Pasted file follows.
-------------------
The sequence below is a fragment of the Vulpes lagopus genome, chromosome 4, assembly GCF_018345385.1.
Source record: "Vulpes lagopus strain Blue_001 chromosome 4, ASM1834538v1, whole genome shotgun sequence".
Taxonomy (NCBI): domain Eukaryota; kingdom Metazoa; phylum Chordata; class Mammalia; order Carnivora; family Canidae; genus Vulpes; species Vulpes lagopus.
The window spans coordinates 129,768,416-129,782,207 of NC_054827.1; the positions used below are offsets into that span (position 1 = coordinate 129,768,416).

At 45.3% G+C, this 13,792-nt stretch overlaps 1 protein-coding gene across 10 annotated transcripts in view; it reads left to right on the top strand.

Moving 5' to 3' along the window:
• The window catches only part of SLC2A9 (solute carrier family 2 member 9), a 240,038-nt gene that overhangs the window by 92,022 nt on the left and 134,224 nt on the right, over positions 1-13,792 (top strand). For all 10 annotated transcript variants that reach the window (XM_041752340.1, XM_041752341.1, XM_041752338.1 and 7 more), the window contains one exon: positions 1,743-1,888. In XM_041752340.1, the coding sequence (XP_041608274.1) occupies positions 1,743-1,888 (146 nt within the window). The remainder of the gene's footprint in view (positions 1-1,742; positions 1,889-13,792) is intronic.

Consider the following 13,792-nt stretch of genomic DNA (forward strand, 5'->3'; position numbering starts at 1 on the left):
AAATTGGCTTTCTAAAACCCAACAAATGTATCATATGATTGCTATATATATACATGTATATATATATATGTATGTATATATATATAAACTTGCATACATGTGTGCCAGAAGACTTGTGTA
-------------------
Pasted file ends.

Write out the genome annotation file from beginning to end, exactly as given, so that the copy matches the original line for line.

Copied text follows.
The sequence below is a fragment of the Vulpes lagopus genome, chromosome 4, assembly GCF_018345385.1.
Source record: "Vulpes lagopus strain Blue_001 chromosome 4, ASM1834538v1, whole genome shotgun sequence".
Taxonomy (NCBI): domain Eukaryota; kingdom Metazoa; phylum Chordata; class Mammalia; order Carnivora; family Canidae; genus Vulpes; species Vulpes lagopus.
The window spans coordinates 129,768,416-129,782,207 of NC_054827.1; the positions used below are offsets into that span (position 1 = coordinate 129,768,416).

At 45.3% G+C, this 13,792-nt stretch overlaps 1 protein-coding gene across 10 annotated transcripts in view; it reads left to right on the top strand.

Moving 5' to 3' along the window:
• The window catches only part of SLC2A9 (solute carrier family 2 member 9), a 240,038-nt gene that overhangs the window by 92,022 nt on the left and 134,224 nt on the right, over positions 1-13,792 (top strand). For all 10 annotated transcript variants that reach the window (XM_041752340.1, XM_041752341.1, XM_041752338.1 and 7 more), the window contains one exon: positions 1,743-1,888. In XM_041752340.1, the coding sequence (XP_041608274.1) occupies positions 1,743-1,888 (146 nt within the window). The remainder of the gene's footprint in view (positions 1-1,742; positions 1,889-13,792) is intronic.

Consider the following 13,792-nt stretch of genomic DNA (forward strand, 5'->3'; position numbering starts at 1 on the left):
AAATTGGCTTTCTAAAACCCAACAAATGTATCATATGATTGCTATATATATACATGTATATATATATATGTATGTATATATATATAAACTTGCATACATGTGTGCCAGAAGACTTGTGTA